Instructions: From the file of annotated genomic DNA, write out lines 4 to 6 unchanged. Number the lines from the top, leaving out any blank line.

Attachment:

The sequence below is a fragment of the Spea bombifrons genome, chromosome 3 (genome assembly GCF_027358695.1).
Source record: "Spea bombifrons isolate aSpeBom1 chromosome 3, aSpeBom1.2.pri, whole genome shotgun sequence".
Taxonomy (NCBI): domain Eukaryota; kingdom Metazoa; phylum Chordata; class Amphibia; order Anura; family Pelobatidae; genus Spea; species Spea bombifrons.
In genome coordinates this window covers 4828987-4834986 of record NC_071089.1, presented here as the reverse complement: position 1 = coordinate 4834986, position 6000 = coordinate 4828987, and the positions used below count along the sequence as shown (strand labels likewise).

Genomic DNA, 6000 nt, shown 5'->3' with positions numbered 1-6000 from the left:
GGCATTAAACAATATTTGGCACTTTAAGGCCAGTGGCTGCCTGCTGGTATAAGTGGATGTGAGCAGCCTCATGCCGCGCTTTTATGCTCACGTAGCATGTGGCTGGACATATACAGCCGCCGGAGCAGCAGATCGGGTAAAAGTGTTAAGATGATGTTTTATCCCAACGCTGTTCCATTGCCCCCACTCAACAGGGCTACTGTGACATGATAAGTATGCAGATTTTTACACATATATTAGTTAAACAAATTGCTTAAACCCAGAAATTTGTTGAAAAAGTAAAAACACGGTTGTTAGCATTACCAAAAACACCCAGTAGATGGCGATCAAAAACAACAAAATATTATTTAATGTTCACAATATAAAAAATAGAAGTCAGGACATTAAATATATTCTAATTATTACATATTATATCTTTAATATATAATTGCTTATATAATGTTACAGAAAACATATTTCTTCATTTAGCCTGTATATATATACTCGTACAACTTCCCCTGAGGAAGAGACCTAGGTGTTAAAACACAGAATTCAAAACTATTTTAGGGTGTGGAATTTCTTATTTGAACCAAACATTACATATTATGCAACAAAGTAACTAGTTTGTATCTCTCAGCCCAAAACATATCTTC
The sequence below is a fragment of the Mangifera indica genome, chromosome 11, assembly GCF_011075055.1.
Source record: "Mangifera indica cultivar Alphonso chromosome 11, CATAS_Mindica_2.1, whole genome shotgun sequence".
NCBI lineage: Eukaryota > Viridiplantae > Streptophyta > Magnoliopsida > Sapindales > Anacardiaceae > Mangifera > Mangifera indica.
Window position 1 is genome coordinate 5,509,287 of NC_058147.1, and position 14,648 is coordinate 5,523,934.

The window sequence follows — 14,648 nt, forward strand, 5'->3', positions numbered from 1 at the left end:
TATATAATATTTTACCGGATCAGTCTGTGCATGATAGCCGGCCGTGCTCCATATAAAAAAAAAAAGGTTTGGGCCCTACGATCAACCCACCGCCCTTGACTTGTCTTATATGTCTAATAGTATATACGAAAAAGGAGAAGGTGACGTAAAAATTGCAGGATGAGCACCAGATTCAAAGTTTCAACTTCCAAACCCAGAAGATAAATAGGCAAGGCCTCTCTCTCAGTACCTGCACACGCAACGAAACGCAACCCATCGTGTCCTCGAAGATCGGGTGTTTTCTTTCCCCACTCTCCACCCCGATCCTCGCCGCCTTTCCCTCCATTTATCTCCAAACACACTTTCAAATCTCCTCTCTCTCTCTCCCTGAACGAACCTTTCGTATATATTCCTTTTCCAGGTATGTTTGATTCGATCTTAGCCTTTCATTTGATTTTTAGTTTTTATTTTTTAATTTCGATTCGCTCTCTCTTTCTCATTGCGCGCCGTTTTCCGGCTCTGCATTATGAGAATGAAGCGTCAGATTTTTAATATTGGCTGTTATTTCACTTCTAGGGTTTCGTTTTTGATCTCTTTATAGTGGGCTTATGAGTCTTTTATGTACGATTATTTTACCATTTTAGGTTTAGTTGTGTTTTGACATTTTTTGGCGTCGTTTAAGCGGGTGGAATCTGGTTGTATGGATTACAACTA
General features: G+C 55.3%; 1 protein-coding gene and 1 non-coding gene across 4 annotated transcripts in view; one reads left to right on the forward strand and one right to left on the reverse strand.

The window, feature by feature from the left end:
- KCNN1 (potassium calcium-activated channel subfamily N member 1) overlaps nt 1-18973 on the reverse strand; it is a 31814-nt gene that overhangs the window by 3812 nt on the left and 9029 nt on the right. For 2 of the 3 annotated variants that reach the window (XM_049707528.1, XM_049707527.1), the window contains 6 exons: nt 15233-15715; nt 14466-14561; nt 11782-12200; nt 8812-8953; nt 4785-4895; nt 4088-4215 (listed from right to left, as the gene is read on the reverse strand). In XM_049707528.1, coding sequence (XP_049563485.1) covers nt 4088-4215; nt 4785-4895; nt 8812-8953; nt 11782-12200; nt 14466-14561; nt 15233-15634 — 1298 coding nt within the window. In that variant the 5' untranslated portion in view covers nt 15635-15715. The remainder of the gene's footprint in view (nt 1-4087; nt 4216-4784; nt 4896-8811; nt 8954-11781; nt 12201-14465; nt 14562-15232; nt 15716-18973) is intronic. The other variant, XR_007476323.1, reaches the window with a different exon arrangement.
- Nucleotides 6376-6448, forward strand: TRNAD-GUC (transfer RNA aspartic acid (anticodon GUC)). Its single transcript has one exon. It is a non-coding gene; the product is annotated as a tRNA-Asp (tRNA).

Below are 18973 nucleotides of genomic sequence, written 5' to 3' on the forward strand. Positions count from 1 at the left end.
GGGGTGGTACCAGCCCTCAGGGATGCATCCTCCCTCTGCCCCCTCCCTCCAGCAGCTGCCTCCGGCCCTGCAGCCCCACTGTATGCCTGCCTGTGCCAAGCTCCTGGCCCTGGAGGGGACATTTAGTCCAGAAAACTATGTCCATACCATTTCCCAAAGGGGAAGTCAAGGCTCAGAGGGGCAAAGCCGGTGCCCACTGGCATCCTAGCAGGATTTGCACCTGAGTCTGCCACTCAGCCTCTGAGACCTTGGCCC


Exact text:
In genome coordinates this window covers 4828987-4834986 of record NC_071089.1, presented here as the reverse complement: position 1 = coordinate 4834986, position 6000 = coordinate 4828987, and the positions used below count along the sequence as shown (strand labels likewise).

Genomic DNA, 6000 nt, shown 5'->3' with positions numbered 1-6000 from the left:
GGCATTAAACAATATTTGGCACTTTAAGGCCAGTGGCTGCCTGCTGGTATAAGTGGATGTGAGCAGCCTCATGCCGCGCTTTTATGCTCACGTAGCATGTGGCTGGACATATACAGCCGCCGGAGCAGCAGATCGGGTAAAAGTGTTAAGATGATGTTTTATCCCAACGCTGTTCCATTGCCCCCACTCAACAGGGCTACTGTGACATGATAAGTATGCAGATTTTTACACATATATTAGTTAAACAAATTGCTTAAACCCAGAAATTTGTTGAAAAAGTAAAAACACGGTTGTTAGCATTACCAAAAACACCCAGTAGATGGCGATCAAAAACAACAAAATATTATTTAATGTTCACAATATAAAAAATAGAAGTCAGGACATTAAATATATTCTAATTATTACATATTATATCTTTAATATATAATTGCTTATATAATGTTACAGAAAACATATTTCTTCATTTAGCCTGTATATATATACTCGTACAACTTCCCCTGAGGAAGAGACCTAGGTGTTAAAACACAGAATTCAAAACTATTTTAGGGTGTGGAATTTCTTATTTGAACCAAACATTACATATTATGCAACAAAGTAACTAGTTTGTATCTCTCAGCCCAAAACATATCTTC